"I think we all agree that the individual choice has to be respected," he said. "I think we also agree that exchange programs are of mutual benefit É Neither shall I oppose employers' rights to recruit nurses from other countries. But the right to recruit does not mean that a country should recruit aggressively. That is a fairly new trend, and it does not reflect any fair competition."

This trend tends to benefit richer nations at the expense of poorer nations, Kristensen said, a situation that is likely to worsen given a climate of globalization.

"This trend is likely to grow in line with developments of the General Agreement on Trade in Services. It is not likely to create a "win-win" situation. The wealthier countries will gain, while the poorer countries will lose. Massive recruitment is likely to increase the burden in many countries, which already have a problem. In some countries it will even come on top of a decreasing nursing work force É"


Most of those familiar with the current nursing shortage agree that foreign nurse recruitment is not going to go away, nor should it. But they also agree that it should not be considered a solution to the shortage, the roots of which are buried in the dirt of management policies and rising patient acuity.

While the AHA and others continue to push for continued easing of immigration restrictions, Luggiero said they know they are pushing for a short-term solution. "We need both a short-term and long-term approach," Luggiero said.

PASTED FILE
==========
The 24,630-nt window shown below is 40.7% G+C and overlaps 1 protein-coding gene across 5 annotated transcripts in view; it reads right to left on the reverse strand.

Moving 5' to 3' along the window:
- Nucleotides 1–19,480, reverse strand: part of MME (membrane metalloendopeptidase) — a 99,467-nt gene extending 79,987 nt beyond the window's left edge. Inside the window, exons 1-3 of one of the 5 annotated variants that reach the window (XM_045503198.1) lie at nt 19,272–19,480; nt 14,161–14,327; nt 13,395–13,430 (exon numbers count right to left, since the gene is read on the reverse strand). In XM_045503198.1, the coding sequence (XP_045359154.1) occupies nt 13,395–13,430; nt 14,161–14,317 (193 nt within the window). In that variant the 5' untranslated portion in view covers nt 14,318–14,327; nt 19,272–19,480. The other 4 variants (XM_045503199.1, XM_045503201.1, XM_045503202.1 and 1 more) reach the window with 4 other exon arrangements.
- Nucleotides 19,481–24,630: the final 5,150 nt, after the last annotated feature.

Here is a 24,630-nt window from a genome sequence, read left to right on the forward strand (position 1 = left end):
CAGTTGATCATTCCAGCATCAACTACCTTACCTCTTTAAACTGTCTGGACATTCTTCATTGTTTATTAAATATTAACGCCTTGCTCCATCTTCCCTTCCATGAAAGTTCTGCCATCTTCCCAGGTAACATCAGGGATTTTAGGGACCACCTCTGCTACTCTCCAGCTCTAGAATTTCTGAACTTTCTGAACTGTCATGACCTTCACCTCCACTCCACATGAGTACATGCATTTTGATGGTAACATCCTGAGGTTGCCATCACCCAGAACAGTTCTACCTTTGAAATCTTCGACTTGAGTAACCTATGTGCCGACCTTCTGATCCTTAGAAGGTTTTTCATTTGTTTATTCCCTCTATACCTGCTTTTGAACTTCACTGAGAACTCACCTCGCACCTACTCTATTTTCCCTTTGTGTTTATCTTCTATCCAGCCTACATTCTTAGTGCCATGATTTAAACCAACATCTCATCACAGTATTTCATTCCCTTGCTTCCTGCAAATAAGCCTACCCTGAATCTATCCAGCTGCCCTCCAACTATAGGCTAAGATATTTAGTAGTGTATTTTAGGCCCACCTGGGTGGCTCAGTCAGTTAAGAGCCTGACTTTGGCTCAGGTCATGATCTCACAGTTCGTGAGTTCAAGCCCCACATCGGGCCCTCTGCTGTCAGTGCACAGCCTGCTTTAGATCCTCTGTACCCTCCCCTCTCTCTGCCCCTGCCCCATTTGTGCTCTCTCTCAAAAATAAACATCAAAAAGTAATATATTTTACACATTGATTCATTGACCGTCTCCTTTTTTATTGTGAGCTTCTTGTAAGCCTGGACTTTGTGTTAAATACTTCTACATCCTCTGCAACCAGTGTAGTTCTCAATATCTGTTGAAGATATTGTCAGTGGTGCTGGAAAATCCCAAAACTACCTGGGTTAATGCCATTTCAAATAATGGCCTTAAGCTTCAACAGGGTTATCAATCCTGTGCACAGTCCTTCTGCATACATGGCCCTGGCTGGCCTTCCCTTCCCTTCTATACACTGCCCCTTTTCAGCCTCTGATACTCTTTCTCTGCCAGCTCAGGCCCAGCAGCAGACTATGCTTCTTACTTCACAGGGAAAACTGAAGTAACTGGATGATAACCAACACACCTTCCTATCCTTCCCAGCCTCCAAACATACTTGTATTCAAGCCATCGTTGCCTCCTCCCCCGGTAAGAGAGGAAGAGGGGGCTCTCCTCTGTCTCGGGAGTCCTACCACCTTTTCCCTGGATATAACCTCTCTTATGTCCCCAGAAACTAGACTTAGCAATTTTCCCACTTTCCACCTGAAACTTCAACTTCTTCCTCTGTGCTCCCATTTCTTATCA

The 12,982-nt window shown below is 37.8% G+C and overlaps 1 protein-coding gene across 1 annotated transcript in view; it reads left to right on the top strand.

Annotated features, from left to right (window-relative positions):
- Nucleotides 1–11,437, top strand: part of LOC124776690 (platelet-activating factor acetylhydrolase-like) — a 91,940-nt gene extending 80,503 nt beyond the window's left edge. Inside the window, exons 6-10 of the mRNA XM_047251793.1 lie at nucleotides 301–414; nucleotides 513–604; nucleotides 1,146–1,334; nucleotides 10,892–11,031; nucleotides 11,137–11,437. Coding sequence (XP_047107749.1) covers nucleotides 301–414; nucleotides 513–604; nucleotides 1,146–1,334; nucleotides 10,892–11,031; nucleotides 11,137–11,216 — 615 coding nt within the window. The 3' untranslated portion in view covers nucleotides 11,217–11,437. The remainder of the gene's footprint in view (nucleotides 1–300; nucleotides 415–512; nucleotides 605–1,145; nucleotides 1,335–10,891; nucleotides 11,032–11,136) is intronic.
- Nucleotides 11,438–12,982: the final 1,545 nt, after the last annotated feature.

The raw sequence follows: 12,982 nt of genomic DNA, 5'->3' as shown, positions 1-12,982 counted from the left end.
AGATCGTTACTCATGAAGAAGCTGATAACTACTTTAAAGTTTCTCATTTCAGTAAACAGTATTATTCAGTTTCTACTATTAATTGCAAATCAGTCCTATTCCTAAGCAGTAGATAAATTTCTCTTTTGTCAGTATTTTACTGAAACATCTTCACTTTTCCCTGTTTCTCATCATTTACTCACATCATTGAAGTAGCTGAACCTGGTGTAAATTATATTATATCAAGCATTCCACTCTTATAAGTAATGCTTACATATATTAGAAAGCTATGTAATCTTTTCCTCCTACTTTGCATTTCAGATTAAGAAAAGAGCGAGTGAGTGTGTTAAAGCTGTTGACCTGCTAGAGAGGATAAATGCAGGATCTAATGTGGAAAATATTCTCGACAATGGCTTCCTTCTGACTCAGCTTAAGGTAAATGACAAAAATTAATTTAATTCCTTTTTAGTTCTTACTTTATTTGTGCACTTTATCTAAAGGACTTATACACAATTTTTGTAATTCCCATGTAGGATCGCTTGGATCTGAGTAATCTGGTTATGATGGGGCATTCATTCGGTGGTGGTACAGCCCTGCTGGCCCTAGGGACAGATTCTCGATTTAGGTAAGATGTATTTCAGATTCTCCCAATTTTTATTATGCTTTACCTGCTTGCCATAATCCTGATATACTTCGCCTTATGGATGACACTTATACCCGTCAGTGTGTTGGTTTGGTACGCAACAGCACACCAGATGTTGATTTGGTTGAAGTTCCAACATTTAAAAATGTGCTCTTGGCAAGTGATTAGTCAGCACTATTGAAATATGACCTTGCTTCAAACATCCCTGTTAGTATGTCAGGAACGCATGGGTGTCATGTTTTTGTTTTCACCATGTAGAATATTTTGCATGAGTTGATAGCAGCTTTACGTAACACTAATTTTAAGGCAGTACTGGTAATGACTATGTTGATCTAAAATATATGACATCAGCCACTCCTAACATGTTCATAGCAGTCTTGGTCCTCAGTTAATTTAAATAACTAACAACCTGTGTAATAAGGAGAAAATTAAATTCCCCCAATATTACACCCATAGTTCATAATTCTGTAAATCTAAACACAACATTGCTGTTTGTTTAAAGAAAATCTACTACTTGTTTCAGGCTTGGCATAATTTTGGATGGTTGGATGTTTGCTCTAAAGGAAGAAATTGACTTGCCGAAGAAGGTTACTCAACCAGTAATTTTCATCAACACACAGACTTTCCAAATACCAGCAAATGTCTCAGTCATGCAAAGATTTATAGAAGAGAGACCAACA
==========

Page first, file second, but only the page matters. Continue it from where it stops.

The ICN puts the aegis for change squarely on management and health care officials, as well as government. "Management and compensation practices greatly affect the severity of nursing shortages, particularly in health institutions," according to a position statement.

Also, "In many countries, the career structures for nurses are inappropriate. Some governments have failed to address the identified problems relating to hours of work, ongoing education, re-entry programmes, staffing levels, attitudes of administrators, security, housing and day care services."

Jones of Parkland categorized foreign recruitment as a tool to help cope with current conditions. "There are some things in nursing we need to address," she said. "Salaries are going up, but the working conditions for nurses in hospitals remain an issue. So I think that foreign recruitment is most specifically a tool to help us manage in the shortage."

But the sobering results of the University of Pennsylvania's study suggest that the problems hospitals face could get worse before they get better, Dr. Clarke said.

"[The Center's] position is that foreign nurses can help meet some needs in the short term but in the long term, we need to attend to the fundamental climate issues in hospitals and assist nurse leaders in addressing them," he said.

"Nurses' concerns are fundamentally about the quality of care, the impact on the patients – not just themselves," Dr. Clarke said. "And I think nurses fundamentally know what kind of resources are needed in a hospital, and where you get into trouble is when management for various reasons can't or won't respond to what nurses believe is necessary."

Timothy A. Mercer is assistant editor at ADVANCE.